Lobbyists stress industrial impact of derivatives rules

Lobbyists opposed to new curbs on the multi-trillion dollar market for financial derivatives are trying to shift lawmakers' attention away from Wall Street to the impact the rules would have on big industrial businesses.

The Obama administration and congressional Democrats are working on a proposal to rein in the market for derivatives by trying to move most of the financial transactions onto central clearinghouses or public exchanges. The market is now largely opaque and unregulated, and many critics and government officials blame derivatives for exacerbating the financial crisis last year.

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Credit default swaps, one form of derivatives, were central to the downfall of Lehman Brothers and American International Group (AIG) and the ensuing credit crisis.

House Financial Services Committee Chairman Rep. Barney Frank (D-Mass.) circulated a 187-page bill on the issue on Friday evening and will hold a hearing on Wednesday. Frank is eying a vote on the legislation in his committee before the end of October.

Financial and business lobbyists, alongside centrist Democrats, have been making the case that some derivatives are so tailored to specific business needs that they should not be part of the new set of clearinghouses and exchanges.

The effort aligns Wall Street banks that are the primary dealers of financial derivatives with big businesses that are largely the banks' clients. The business groups formed The Coalition for Derivatives End-Users to press their argument, and on Friday they sent a letter to senators asking them to preserve the market for customized derivatives.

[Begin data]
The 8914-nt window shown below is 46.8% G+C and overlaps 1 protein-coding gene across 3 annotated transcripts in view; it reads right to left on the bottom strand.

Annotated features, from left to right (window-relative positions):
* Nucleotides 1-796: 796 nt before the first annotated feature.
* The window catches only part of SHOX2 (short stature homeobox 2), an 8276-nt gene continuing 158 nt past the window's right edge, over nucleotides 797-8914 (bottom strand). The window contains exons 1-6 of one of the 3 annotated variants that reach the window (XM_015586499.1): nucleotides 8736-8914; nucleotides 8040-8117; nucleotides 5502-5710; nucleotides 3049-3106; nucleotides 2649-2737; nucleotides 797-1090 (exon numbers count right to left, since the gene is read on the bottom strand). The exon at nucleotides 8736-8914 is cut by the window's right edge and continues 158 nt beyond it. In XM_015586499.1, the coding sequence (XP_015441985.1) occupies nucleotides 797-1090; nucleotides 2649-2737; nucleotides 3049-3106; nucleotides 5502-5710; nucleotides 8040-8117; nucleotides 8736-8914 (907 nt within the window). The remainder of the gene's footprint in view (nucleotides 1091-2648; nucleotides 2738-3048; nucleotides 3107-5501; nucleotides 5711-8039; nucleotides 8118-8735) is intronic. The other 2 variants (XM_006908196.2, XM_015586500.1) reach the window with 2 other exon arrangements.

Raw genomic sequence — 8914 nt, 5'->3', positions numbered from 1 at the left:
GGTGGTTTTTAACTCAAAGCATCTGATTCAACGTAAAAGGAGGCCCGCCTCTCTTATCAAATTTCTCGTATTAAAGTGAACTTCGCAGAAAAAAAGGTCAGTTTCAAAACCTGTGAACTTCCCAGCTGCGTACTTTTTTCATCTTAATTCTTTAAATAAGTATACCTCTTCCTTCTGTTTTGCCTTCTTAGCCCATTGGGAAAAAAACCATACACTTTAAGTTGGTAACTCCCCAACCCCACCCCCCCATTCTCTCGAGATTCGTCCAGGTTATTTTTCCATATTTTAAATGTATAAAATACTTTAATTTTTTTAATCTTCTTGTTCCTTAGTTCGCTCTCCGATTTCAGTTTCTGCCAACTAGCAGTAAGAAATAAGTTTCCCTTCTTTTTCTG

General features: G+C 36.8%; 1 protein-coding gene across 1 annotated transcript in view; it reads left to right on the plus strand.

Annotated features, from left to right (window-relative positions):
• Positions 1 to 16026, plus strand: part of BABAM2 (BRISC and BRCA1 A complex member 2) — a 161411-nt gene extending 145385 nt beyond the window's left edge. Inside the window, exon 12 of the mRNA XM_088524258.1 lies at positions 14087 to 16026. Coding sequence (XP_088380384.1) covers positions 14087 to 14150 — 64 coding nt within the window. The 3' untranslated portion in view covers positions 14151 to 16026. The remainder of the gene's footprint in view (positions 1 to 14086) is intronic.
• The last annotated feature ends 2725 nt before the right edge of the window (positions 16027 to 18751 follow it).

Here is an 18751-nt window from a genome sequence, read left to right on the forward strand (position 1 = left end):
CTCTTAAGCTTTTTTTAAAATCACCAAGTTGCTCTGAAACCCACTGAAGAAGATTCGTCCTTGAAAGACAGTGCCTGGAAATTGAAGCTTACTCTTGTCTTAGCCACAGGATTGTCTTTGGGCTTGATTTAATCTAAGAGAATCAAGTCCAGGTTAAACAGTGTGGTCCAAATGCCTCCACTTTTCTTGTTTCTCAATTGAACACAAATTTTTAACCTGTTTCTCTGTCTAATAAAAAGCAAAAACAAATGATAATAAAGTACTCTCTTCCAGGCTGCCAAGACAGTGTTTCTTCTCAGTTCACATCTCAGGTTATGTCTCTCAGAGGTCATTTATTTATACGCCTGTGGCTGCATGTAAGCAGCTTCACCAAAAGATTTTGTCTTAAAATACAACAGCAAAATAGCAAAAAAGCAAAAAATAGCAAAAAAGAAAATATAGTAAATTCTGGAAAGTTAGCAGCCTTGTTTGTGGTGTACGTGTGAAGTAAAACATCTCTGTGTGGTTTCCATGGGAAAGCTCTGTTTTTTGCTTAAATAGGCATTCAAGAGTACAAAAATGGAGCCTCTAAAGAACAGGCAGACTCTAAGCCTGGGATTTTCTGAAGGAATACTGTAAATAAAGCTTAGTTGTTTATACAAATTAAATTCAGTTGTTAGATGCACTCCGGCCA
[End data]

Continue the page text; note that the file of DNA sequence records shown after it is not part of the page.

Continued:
The effort is organized by the Business Roundtable, National Association of Manufacturers and U.S. Chamber of Commerce, and the letter was signed by more than 170 organizations. "By insulating companies from risk, customized OTC derivatives provide businesses with access to lower cost capital — enabling them to grow, make new investments and retain and create new jobs," the organizations wrote.

New Democrats, a group of business-minded Democrats in the House, praised Frank's bill on Friday for helping those "end users."

Rep. Melissa Bean (D-Ill.) said the legislation would provide "robust and dynamic oversight" of the market, "while preserving appropriate risk-management tools for end users."

Rep. Michael McMahon (D-N.Y.), another New Democrat, said Congress was making progress on the issue and some of the earlier criticism to outlaw the market was misplaced.

"A year ago, many critics of derivatives were ready to eliminate the entire over-the-counter market. This reaction was unreasonable and not in the best interest of our economy," McMahon said.